The Right Way to Prepare a Manuscript for Submission

Word is a very messy program underneath the hood. And what you can’t see causes big trouble for production editors and designers who will be working on your files. All of a sudden, an editor may be working on a file and everything will turn bold, or red, or set in Comic Sans!

You probably wrote your book using Microsoft Word, or even if you used a different tool, you still probably saved it as a Word file for submission. Word’s’ many features make it an incredibly powerful tool, though most writers take little advantage of it. You might have tried to make your manuscript pretty by using fonts or colors that match your personality or the tone of the piece.

Please don’t do this. Editors don’t find it cute. And, no matter what you do, we’ll be converting it back to Times New Roman, double-spaced with one-inch margins.

The Hidden Gunk in Your Files

Even if you didn’t use fancy fonts, the process of editing, correcting, revising, and copying and pasting from one place to another introduce all kinds of invisible formatting into your file. And that formatting — extra spaces, weird fonts, and sneaky special characters live on in the margins and in the spaces between sentences.

Copying a piece of text directly from an article on the internet as plain text is like not washing your hands before eating. If you happen to be compiling a bunch of articles written by different authors every font that anyone every used in the any of those documents might make its way into yours. Ick, right?

Don’t worry, you won’t get sick, but trying to avoid introducing unwanted errors in the production process, keeping your file clean is a bonus when you send it to your agent or editor.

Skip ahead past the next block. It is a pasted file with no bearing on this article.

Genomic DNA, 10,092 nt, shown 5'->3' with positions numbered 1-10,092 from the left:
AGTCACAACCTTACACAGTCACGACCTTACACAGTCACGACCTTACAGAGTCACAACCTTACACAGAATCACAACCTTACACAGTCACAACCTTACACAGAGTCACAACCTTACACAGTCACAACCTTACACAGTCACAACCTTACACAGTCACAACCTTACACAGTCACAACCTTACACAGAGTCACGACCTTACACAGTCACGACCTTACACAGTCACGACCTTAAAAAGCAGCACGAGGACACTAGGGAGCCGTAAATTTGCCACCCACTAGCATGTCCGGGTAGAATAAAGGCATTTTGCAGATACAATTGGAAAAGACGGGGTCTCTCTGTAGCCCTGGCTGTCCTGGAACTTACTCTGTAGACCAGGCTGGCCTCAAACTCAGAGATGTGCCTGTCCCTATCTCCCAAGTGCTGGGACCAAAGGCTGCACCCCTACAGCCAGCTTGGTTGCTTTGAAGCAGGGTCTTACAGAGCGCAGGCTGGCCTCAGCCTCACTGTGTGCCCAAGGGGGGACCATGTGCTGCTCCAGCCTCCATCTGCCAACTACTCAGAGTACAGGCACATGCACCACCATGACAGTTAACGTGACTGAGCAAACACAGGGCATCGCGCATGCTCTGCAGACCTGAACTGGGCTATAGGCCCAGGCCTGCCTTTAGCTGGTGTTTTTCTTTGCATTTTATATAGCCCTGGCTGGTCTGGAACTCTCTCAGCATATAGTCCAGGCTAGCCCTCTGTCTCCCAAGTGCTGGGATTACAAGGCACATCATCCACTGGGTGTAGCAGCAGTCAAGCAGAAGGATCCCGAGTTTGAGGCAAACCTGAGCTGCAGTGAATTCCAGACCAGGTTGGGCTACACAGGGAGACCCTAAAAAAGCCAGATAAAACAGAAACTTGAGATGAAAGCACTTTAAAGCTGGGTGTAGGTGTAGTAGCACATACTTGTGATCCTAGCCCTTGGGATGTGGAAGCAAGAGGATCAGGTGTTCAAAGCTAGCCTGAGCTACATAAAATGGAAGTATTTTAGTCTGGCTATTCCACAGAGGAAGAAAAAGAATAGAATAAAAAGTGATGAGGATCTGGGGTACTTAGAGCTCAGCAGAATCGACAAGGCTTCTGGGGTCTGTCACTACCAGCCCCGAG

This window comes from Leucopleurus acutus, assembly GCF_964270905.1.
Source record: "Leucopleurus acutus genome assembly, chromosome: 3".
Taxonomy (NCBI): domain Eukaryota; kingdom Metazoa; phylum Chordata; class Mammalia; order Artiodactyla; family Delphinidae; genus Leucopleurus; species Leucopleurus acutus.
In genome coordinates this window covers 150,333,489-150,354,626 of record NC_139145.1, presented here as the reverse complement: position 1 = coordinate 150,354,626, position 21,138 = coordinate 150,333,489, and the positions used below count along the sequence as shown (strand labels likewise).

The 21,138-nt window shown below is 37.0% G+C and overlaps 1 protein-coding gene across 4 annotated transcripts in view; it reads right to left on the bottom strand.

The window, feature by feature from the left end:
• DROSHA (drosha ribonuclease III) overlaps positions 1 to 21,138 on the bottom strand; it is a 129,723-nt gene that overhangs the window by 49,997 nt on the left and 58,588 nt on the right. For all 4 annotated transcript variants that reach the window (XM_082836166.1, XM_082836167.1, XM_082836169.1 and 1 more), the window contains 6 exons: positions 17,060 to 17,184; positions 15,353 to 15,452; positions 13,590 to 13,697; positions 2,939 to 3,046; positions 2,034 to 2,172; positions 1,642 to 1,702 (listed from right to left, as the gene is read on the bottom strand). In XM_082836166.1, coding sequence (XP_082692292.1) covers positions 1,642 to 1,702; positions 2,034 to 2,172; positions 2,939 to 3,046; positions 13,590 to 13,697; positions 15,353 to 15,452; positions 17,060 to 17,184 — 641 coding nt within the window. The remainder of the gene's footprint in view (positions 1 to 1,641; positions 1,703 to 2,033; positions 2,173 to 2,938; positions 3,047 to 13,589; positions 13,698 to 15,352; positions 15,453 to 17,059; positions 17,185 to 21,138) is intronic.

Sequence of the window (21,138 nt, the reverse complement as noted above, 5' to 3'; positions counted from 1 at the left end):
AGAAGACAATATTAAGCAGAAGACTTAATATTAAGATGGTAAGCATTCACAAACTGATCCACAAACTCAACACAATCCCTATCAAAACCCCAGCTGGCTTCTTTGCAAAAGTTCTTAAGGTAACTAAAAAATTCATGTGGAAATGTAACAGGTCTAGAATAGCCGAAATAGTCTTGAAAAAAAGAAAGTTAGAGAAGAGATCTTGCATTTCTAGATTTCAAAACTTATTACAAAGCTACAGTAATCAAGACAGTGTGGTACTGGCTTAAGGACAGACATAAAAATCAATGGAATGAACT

Simple File Hygiene

The simplest way to keep it clean is to “Select All” and remove the formatting--the eraser symbol with the letter A. I prefer a more drastic method, which involves saving the file as plain text, and then formatting using Word’s style palettes. If you’re curious about how I do this, send me an email and I’ll send you my cheat sheet with all the steps I take when I clean a file. If you're not doing page layout, you don't need to know how to do it, but I do find it satisfying in the same way it is satisfying to arrange a shelf of books by color or size. 

Editorium provides professional tools for editors that automate this process, and on their site, you'll find an amazing guide on how to do an advanced search and replace in Word. Yes, it is possible to search for random numbers!

Know that the vast majority of authors don’t do this before they send in their files, so if all of this is TMI, don’t worry. (Just don’t use fancy fonts!) A friendly production person will follow a procedure like the following once your manuscript is ready to go.